Brave new building world
When it comes to Manufacturing 4.0, the automotive and mechanical engineering industries are frequently referred to for orientation. In these sectors, everything is stored in digital models as well and the interaction between digital drawing and designing (CAD) and digital manufacturing works perfectly. The presence of human workers in factory halls is becoming an increasingly rare occurrence. Robots are moving swiftly and with pinpoint accuracy through digitally connected bays. Plus, the material that’s picked from high-bay warehouse racks by self-driving forklift trucks autonomously moves on self-driving pallets, guided by induction loops – at the right time to exactly the right place. Welcome to Factory 4.0. And what about construction sites? Digital transformation is forging ahead here as well. While GPS-controlled surveying instruments and autonomous construction machines have long been part of site equipment, Building Information Modeling (BIM) is a term that’s now becoming increasingly important.
The BIM planning method
So, what exactly is BIM? Building Information Modeling is no special software but describes the perfect interaction between a variety of software solutions and database systems. Just like every technical construction crew uses specialty tools, the software applications for planning, procurement, construction and utilization processes vary. BIM is like a digital machine that sorts and connects these processes. One of the key prerequisites for this is the availability of all data according to the IFC (Industry Foundation Classes) standard.
Building Information Modeling is still in its early development stages, but already improves adherence to project deadlines and budgets. The reason is that BIM – marking a major evolutionary milestone in this context compared to CAD – provides digital renderings of three-dimensional rooms, but also calculates time and cost parameters as a fourth and fifth dimension. Unsurprisingly, BIM is now a mandatory element of public tendering procedures in many countries.
Digitalization is bringing a new building culture. For the architect, it is a paradigm shiftMatthias Kohler,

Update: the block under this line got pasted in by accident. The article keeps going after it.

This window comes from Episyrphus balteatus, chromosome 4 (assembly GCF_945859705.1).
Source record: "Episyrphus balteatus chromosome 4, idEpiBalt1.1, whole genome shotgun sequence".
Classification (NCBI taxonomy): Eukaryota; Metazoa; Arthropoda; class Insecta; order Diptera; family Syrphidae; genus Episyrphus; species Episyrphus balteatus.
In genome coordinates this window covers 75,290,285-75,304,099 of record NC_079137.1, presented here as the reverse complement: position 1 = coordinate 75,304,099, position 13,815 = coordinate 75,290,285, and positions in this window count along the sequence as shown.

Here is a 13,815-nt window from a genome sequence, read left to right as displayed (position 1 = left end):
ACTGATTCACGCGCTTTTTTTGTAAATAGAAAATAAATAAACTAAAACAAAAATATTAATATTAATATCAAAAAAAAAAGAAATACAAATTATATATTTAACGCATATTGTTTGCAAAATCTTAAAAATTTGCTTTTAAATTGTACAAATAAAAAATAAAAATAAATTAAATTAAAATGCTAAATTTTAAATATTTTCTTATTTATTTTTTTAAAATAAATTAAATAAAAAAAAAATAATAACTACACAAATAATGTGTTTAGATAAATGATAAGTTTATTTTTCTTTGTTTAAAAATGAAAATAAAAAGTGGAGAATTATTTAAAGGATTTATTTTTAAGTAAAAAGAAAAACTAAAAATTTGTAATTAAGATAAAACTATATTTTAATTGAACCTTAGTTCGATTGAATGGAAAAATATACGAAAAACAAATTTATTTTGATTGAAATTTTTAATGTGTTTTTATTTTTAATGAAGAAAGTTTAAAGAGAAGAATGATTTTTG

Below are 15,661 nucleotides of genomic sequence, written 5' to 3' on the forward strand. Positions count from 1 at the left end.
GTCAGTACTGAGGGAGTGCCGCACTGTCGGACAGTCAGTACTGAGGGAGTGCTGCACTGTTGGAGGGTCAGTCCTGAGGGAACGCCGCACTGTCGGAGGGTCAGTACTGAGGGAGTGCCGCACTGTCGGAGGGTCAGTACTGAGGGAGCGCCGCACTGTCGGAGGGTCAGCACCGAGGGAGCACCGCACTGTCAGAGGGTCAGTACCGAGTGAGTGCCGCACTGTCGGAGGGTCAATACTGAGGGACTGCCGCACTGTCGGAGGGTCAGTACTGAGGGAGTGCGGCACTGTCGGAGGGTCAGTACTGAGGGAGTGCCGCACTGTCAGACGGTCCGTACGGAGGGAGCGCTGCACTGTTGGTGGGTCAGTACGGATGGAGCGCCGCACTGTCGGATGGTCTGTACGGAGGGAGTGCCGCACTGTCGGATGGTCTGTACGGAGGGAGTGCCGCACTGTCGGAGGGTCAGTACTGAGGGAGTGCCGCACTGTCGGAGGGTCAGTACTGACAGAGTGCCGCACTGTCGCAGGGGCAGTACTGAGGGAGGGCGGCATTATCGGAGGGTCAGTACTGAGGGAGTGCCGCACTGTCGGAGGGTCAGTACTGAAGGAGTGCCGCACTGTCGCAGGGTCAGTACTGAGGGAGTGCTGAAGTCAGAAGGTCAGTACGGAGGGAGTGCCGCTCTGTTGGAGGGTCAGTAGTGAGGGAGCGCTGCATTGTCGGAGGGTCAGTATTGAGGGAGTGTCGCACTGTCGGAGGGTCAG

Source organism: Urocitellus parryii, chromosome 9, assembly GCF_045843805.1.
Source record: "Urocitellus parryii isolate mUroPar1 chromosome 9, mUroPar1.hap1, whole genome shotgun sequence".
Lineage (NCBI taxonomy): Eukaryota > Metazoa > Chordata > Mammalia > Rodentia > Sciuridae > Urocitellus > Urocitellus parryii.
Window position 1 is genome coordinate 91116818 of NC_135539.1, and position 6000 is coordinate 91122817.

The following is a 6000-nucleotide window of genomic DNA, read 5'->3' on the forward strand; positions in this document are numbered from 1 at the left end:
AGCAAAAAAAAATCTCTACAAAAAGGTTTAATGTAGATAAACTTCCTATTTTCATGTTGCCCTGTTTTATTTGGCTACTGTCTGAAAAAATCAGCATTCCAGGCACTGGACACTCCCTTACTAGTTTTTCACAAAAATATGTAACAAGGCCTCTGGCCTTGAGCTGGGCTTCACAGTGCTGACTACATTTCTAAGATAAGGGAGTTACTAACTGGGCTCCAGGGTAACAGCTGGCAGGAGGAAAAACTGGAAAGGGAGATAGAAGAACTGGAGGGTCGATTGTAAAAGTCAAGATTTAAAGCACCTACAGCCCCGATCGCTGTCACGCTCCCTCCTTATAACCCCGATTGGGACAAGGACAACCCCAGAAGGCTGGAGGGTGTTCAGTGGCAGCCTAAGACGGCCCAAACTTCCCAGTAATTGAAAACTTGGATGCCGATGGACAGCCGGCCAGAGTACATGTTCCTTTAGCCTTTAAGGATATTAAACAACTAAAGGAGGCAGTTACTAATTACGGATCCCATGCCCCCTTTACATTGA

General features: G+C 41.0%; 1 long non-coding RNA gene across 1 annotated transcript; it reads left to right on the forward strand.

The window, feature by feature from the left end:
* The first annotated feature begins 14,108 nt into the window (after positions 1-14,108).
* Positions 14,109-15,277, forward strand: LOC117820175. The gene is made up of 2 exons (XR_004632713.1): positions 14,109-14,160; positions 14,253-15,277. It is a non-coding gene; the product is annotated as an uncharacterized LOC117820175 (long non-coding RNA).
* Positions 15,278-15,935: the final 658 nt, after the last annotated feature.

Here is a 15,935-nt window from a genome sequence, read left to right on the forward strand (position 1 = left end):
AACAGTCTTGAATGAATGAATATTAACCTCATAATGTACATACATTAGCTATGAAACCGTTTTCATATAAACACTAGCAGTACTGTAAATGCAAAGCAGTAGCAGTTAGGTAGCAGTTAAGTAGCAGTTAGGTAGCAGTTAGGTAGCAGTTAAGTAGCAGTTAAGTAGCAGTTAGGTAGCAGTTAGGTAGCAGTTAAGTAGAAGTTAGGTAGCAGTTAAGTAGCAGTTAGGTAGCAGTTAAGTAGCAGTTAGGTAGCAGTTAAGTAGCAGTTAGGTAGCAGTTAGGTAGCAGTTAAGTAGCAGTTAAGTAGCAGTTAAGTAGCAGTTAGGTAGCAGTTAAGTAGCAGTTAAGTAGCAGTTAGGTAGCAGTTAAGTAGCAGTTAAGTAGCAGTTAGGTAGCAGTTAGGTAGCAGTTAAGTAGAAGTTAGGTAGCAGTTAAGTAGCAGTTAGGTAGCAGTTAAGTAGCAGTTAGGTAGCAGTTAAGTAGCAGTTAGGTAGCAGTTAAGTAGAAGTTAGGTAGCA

Professor of Architecture and Digital Fabrication ETH Zürich
Evolutions are planned to elevate BIM to a level of creating a dedicated, connected virtual world: a digital twin of the entire construction project. Provided that the plan pans out, this new construction world will also incorporate the Internet of Things (IoT) and cyber-physical systems including machine control, sensors and real-time monitoring.
In spite of all the digitization and connectivity it features, BIM cannot and should not replace personal dialog and the shared understanding of a standardized organizational structure and workflow. The hardware and software as well as the databases here merely supply the requisite infrastructure and provide all the parties involved in a construction project with direct access to the relevant information at any planning stage. Plumbers and tilers are able to match their data and also share them with painters and electricians as needed. And if a crane for installing an elevator fails, all the technical crews affected by the equipment downtime will receive an alert in real time. Ideally, a plan B that minimizes the loss will be sent along with the alert.
From planning to teardown
BIM supports the entire lifecycle of a building or facility, from initial planning to construction and use to potential dismantling including environmentally compliant disposal. The latter aspect can be taken into account as early as in the planning stage and therefore closes the loop.